But I want to put something into the world that isn’t a baby photo. So here it is, half-formed, and the only final thought I can offer is to the note the lack of one. 


Myfanwy Collins said...

This is so well said, Holly.

Susan McCallum-Smith said...

Wonderful, just wonderful. I had a similar experience on the birth of my twins, it is the availability of opportunity that changed not my essential nature. I still yearned to write - I still felt like myself - only plus children - the difference was that before my girls arrived my ability to express my essential 'me' didn't need to be protected, I simply 'was,' I didn't need to scrape slivers of opportunity from the day to ensure I had a chance to create - whereas now I do. And the struggle to do that is tough - not just through a simple lack of time - but because the 'world', culture etc, has different expectations of me. So, hold your ground. Don't let (what I call) the cult of motherhood subsume you, or try to convince you need to feel / think / act a certain way. As for those yarns and clips about birth etc, jeez. The night my girls arrived I was sitting in a bubble bath reading the New Yorker, oblivious. We adopted and one of its perks (apart from being able to drink like a fish through my entire 'pregnancy') is that as soon as I mention it, all the eagerness to share birth stories somewhat dry up Try it with strangers if anyone ever gets nosy about how you brought your own miracle into the world! And good luck with book - you'll do it, no question.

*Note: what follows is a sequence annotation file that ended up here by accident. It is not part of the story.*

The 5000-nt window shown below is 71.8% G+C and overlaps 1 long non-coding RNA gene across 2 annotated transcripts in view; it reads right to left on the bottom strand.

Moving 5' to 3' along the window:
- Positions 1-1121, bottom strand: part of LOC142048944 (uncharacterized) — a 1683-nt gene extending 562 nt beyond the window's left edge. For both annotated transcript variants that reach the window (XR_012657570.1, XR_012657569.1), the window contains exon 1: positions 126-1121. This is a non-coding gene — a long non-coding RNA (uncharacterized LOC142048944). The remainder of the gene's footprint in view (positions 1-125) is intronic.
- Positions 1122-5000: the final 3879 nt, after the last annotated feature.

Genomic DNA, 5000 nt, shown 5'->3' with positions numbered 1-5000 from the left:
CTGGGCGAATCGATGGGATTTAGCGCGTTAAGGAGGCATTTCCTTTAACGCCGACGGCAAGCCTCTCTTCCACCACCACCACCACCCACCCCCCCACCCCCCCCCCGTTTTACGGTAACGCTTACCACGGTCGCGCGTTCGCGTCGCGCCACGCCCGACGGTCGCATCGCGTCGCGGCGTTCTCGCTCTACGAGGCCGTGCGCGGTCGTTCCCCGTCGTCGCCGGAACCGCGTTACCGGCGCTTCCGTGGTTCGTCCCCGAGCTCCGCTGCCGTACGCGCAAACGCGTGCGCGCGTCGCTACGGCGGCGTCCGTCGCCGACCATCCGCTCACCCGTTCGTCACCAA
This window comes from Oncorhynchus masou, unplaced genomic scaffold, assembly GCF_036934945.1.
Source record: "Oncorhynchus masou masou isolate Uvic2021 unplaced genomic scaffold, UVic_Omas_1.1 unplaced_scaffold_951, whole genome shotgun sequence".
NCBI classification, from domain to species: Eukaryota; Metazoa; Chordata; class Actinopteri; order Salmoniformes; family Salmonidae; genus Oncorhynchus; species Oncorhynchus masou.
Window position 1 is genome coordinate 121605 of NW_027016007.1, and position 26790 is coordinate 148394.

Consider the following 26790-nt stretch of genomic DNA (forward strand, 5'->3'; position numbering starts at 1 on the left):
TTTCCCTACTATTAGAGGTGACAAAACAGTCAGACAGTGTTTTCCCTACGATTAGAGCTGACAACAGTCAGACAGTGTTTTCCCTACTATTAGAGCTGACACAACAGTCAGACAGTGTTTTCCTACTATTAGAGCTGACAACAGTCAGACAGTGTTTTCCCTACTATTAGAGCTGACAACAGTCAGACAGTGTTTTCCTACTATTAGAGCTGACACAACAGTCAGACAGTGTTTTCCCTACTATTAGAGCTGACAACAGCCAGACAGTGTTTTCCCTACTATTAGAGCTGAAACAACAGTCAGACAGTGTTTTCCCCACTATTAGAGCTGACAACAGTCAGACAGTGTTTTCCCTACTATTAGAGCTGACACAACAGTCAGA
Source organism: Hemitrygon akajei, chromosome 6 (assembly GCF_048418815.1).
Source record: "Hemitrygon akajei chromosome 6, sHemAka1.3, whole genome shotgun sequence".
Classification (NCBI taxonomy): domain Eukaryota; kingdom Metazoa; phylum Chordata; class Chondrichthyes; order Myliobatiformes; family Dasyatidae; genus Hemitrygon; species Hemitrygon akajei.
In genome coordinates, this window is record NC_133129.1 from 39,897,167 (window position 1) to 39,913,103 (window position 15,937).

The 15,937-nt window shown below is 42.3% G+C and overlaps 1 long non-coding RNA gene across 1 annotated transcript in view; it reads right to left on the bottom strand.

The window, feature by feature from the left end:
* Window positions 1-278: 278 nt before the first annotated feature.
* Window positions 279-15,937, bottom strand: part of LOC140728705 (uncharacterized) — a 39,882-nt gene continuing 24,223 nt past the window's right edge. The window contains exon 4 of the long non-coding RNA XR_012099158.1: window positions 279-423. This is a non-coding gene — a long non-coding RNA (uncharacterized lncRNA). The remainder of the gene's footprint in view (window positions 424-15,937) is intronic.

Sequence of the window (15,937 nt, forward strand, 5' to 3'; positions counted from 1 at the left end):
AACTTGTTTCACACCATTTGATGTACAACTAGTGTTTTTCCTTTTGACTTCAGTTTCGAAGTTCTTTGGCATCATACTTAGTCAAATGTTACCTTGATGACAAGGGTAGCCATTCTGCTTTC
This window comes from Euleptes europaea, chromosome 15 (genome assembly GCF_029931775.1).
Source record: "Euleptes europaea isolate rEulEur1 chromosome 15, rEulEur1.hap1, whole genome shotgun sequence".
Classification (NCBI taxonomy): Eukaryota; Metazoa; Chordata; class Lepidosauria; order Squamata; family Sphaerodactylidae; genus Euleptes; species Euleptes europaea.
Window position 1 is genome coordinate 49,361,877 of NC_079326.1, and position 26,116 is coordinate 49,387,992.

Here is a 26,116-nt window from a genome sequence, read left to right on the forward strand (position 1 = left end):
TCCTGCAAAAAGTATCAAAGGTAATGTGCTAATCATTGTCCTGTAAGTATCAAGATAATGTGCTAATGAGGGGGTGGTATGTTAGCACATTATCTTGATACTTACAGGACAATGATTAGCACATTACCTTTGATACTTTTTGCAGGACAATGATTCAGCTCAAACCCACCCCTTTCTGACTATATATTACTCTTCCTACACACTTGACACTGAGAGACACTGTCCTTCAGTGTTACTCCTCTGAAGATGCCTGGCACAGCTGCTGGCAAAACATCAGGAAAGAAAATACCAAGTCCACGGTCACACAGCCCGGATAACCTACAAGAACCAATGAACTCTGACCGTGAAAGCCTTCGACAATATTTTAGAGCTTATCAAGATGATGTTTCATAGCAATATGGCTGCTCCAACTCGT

Jennifer Hester Mattox said...

Hi Holly. Your response to my question at SOKY was even deeper than what you mentioned in the blog, and I thought you touched on something so very true. Before the birth of our first child, we think we know fear, but we don't. It's not until we hold this fragile human being in our hands, one we brought into this world, that we begin to see the world differently. Spiders, fear of drowning, public speaking...these things can scare us, but they don't reach into our souls--and make us willing to give up our own lives, if necessary--the way fear for your own child's life does. I think your answer was perfect.